Carnal beauty is not synonymous with either good and truth or the beauty of the mind-at least so far as Latinos are concerned-but this ancient triad was of no interest to Gombrowicz.  In his view carnal beauty is undermined by triviality, stupidity, and banality, as well as by its concealed, unrealized perversion, or even corruption, imputed by the observer: "This imperceptible madness, this innocent sin, those dark, languid eyes...." [8]
Could the "easy body" mean also a reflecting body, one capable of absorbing all the meanings projected onto it?  Could such a body represent a space within which all sensations imposed from the outside coalesce and intersect?  Should we assume that in and of itself such a body has no meaning and can, therefore, be subjected to any number of arbitrary semiotic operations?  The body in question is, of course, young-it literally embodies immaturity, a concept to which Gombrowicz, as is well known, axiologically attributes neutrality.  But even such a body is not a tabula rasa, it is not completely transparent since it undoubtedly emits erotic and esthetic signals that, although unclear, make the observer shiver.  Why, then, does the "easiness" cause disappointment and anger?  Also, does it characterize young people from one specific city in Argentina or are its implications wider?
One possible answer comes to Gombrowicz or, more precisely, to his readers, from Santucho, a writer from Santiago, who sees the source of this attitude in the Indian's need for revenge:

Surely you can see how much of the Indian there is in all of us.  Those tribes of Huries and Lules that were settled here were degraded by the Spanish and reduced to the role of slave, servant....The Indian had to defend himself against the advantage of his master. [...] How did he defend himself?  By making fun of superiority, by sneering at his master, he nurtured a talent for poking fun at everything that aspired to superiority and rule.  He demanded equality, mediocrity.  In every flight, in every spark, he saw the desire to dominate...And now you have the result.  Now everything here is so ORDINARY...[9]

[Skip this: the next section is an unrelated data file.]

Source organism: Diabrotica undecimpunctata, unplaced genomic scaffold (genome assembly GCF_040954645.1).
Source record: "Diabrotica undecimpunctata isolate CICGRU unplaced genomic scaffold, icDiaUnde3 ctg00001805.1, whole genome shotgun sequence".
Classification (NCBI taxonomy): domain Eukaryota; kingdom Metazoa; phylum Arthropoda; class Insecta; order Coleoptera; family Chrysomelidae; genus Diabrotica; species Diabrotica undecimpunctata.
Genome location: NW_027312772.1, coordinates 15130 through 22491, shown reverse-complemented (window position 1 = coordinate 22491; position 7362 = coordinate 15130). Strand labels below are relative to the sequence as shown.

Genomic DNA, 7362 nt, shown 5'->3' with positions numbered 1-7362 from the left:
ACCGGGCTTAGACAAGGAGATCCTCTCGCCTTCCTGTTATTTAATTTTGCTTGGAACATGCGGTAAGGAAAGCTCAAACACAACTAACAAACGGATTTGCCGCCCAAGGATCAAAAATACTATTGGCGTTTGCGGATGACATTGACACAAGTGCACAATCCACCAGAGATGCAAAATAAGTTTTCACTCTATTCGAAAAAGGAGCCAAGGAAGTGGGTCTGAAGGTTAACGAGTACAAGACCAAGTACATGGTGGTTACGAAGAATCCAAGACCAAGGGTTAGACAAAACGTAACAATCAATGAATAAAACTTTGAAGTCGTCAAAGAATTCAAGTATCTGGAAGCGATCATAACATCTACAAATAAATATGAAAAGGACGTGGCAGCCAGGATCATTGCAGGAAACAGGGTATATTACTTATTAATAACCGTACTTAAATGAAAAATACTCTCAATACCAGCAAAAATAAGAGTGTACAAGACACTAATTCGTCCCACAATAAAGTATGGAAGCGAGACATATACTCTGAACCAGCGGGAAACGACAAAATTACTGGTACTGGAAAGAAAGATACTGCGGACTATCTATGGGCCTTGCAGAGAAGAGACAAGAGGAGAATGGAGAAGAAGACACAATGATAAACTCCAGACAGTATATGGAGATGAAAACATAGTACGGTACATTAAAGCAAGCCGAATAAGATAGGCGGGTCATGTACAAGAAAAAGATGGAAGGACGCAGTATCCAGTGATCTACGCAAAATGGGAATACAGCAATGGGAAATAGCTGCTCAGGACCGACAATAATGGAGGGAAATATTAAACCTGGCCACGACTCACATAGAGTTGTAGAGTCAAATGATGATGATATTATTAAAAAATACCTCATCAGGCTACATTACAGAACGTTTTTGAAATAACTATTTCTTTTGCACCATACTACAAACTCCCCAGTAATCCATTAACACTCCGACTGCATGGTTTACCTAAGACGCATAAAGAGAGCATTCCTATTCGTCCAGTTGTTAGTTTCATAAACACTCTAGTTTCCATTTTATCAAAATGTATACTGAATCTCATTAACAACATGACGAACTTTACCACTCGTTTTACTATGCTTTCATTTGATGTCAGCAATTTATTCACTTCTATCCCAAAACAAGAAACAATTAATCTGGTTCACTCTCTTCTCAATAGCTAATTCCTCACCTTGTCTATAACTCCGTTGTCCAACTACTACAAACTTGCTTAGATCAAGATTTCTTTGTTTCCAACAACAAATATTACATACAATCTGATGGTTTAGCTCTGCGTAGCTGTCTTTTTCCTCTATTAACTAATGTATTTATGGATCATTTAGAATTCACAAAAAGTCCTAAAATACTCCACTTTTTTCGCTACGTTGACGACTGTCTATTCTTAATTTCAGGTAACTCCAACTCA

Since "superiority and rule" are, without any doubt, among core terms in Gombrowicz's vocabulary, one may be justified in suspecting that it is he who speaks to us disguised as Santucho.  Nonetheless, such concepts as the master-slave relationship and that of the "talent for poking fun" deserve closer examination, if only because they frequently reappear in the works of scholars concerned with the issues of post-colonialism.
Homi K. Bhabha, one of the leading scholars in this field, emphasizes the vital role of the ambivalence of mimicry in the structure of the post-colonial discourse.  On the one hand, colonial mimicry serves to secure the authority in power that uses this discourse while, on the other hand, it helps discredit it, thus revealing the compromising contradictions hidden below the surface.  As a consequence, imitation inevitably slips into mockery:

It is from this area between between mimicry and mockery, where the reforming, civilizing mission is threatened by the displacing gaze of its disciplinary double, that my instances of colonial imitation come.  What they all share is a discursive process by which the excess

or slippage produced by the ambivalence of mimicry (almost the same, but not quite) does not merely "rupture" the discourse, but becomes transformed into an uncertainty which fixes the colonial subject as a "partial" presence.  By "partial" I mean both "incomplete" and "virtual." [10]

Bhaha adds:  "The desire of colonial mimicry-an interdictory desire-may not have an object, but it has strategic objectives which I shall call the metonymy of presence." [11] And, as he explains later,